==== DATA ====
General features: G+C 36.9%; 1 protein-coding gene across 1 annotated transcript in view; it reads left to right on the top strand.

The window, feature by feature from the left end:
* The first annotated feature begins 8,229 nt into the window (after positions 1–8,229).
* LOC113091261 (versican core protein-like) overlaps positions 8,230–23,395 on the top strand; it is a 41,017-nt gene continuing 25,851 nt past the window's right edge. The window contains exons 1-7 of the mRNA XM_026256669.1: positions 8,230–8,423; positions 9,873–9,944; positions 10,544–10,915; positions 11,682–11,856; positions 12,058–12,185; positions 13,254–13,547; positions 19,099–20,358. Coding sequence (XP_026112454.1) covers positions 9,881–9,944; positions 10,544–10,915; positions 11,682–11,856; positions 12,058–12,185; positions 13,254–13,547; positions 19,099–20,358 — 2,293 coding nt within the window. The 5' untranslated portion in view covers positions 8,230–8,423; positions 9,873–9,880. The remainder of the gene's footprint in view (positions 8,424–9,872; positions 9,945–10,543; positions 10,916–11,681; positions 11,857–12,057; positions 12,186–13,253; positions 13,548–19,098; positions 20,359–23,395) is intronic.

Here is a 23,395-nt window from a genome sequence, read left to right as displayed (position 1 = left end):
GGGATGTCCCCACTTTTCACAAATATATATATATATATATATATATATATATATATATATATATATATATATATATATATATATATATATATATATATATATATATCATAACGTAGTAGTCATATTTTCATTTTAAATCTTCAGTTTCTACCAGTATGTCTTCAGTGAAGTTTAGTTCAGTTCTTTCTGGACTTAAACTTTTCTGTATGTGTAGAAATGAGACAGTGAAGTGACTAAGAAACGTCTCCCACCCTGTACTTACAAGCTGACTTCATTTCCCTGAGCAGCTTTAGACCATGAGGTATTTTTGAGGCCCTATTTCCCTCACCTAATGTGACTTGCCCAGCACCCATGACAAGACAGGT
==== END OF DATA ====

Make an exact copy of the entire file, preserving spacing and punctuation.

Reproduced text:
General features: G+C 36.9%; 1 protein-coding gene across 1 annotated transcript in view; it reads left to right on the top strand.

The window, feature by feature from the left end:
* The first annotated feature begins 8,229 nt into the window (after positions 1–8,229).
* LOC113091261 (versican core protein-like) overlaps positions 8,230–23,395 on the top strand; it is a 41,017-nt gene continuing 25,851 nt past the window's right edge. The window contains exons 1-7 of the mRNA XM_026256669.1: positions 8,230–8,423; positions 9,873–9,944; positions 10,544–10,915; positions 11,682–11,856; positions 12,058–12,185; positions 13,254–13,547; positions 19,099–20,358. Coding sequence (XP_026112454.1) covers positions 9,881–9,944; positions 10,544–10,915; positions 11,682–11,856; positions 12,058–12,185; positions 13,254–13,547; positions 19,099–20,358 — 2,293 coding nt within the window. The 5' untranslated portion in view covers positions 8,230–8,423; positions 9,873–9,880. The remainder of the gene's footprint in view (positions 8,424–9,872; positions 9,945–10,543; positions 10,916–11,681; positions 11,857–12,057; positions 12,186–13,253; positions 13,548–19,098; positions 20,359–23,395) is intronic.

Here is a 23,395-nt window from a genome sequence, read left to right as displayed (position 1 = left end):
GGGATGTCCCCACTTTTCACAAATATATATATATATATATATATATATATATATATATATATATATATATATATATATATATATATATATATATATATATATATATCATAACGTAGTAGTCATATTTTCATTTTAAATCTTCAGTTTCTACCAGTATGTCTTCAGTGAAGTTTAGTTCAGTTCTTTCTGGACTTAAACTTTTCTGTATGTGTAGAAATGAGACAGTGAAGTGACTAAGAAACGTCTCCCACCCTGTACTTACAAGCTGACTTCATTTCCCTGAGCAGCTTTAGACCATGAGGTATTTTTGAGGCCCTATTTCCCTCACCTAATGTGACTTGCCCAGCACCCATGACAAGACAGGT